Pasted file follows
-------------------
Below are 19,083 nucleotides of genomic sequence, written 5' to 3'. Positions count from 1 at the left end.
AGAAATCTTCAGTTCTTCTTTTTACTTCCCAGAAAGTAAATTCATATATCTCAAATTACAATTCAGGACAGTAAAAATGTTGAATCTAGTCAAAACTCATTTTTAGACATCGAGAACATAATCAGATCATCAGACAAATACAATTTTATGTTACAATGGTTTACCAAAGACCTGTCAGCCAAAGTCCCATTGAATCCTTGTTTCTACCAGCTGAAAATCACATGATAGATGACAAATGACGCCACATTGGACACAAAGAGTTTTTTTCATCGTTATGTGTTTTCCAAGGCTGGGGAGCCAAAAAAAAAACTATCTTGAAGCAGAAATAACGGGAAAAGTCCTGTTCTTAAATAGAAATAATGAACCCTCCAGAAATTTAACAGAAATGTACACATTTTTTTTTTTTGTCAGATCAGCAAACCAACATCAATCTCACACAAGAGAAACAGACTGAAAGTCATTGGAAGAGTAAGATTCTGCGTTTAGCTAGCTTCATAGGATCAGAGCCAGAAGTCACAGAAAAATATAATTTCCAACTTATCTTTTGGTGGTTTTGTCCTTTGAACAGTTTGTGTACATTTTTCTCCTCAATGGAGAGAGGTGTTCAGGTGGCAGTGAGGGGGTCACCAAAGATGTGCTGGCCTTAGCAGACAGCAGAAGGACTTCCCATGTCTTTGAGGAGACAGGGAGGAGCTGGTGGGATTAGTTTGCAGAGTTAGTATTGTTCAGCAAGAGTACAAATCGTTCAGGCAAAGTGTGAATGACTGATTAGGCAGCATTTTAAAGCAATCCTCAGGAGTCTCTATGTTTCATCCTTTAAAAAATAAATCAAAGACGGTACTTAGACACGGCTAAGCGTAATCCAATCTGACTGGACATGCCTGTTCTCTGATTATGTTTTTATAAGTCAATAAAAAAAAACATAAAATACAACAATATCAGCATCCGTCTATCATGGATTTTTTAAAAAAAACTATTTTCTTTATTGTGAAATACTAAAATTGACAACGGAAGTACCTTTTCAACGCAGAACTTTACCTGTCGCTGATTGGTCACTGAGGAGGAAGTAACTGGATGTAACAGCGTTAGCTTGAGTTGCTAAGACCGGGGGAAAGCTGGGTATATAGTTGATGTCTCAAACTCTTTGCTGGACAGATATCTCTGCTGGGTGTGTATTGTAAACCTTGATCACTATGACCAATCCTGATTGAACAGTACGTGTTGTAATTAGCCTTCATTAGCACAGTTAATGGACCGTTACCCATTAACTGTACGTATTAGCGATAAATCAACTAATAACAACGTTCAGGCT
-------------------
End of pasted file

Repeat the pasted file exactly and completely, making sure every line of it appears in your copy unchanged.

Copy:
Below are 19,083 nucleotides of genomic sequence, written 5' to 3'. Positions count from 1 at the left end.
AGAAATCTTCAGTTCTTCTTTTTACTTCCCAGAAAGTAAATTCATATATCTCAAATTACAATTCAGGACAGTAAAAATGTTGAATCTAGTCAAAACTCATTTTTAGACATCGAGAACATAATCAGATCATCAGACAAATACAATTTTATGTTACAATGGTTTACCAAAGACCTGTCAGCCAAAGTCCCATTGAATCCTTGTTTCTACCAGCTGAAAATCACATGATAGATGACAAATGACGCCACATTGGACACAAAGAGTTTTTTTCATCGTTATGTGTTTTCCAAGGCTGGGGAGCCAAAAAAAAAACTATCTTGAAGCAGAAATAACGGGAAAAGTCCTGTTCTTAAATAGAAATAATGAACCCTCCAGAAATTTAACAGAAATGTACACATTTTTTTTTTTTGTCAGATCAGCAAACCAACATCAATCTCACACAAGAGAAACAGACTGAAAGTCATTGGAAGAGTAAGATTCTGCGTTTAGCTAGCTTCATAGGATCAGAGCCAGAAGTCACAGAAAAATATAATTTCCAACTTATCTTTTGGTGGTTTTGTCCTTTGAACAGTTTGTGTACATTTTTCTCCTCAATGGAGAGAGGTGTTCAGGTGGCAGTGAGGGGGTCACCAAAGATGTGCTGGCCTTAGCAGACAGCAGAAGGACTTCCCATGTCTTTGAGGAGACAGGGAGGAGCTGGTGGGATTAGTTTGCAGAGTTAGTATTGTTCAGCAAGAGTACAAATCGTTCAGGCAAAGTGTGAATGACTGATTAGGCAGCATTTTAAAGCAATCCTCAGGAGTCTCTATGTTTCATCCTTTAAAAAATAAATCAAAGACGGTACTTAGACACGGCTAAGCGTAATCCAATCTGACTGGACATGCCTGTTCTCTGATTATGTTTTTATAAGTCAATAAAAAAAAACATAAAATACAACAATATCAGCATCCGTCTATCATGGATTTTTTAAAAAAAACTATTTTCTTTATTGTGAAATACTAAAATTGACAACGGAAGTACCTTTTCAACGCAGAACTTTACCTGTCGCTGATTGGTCACTGAGGAGGAAGTAACTGGATGTAACAGCGTTAGCTTGAGTTGCTAAGACCGGGGGAAAGCTGGGTATATAGTTGATGTCTCAAACTCTTTGCTGGACAGATATCTCTGCTGGGTGTGTATTGTAAACCTTGATCACTATGACCAATCCTGATTGAACAGTACGTGTTGTAATTAGCCTTCATTAGCACAGTTAATGGACCGTTACCCATTAACTGTACGTATTAGCGATAAATCAACTAATAACAACGTTCAGGCT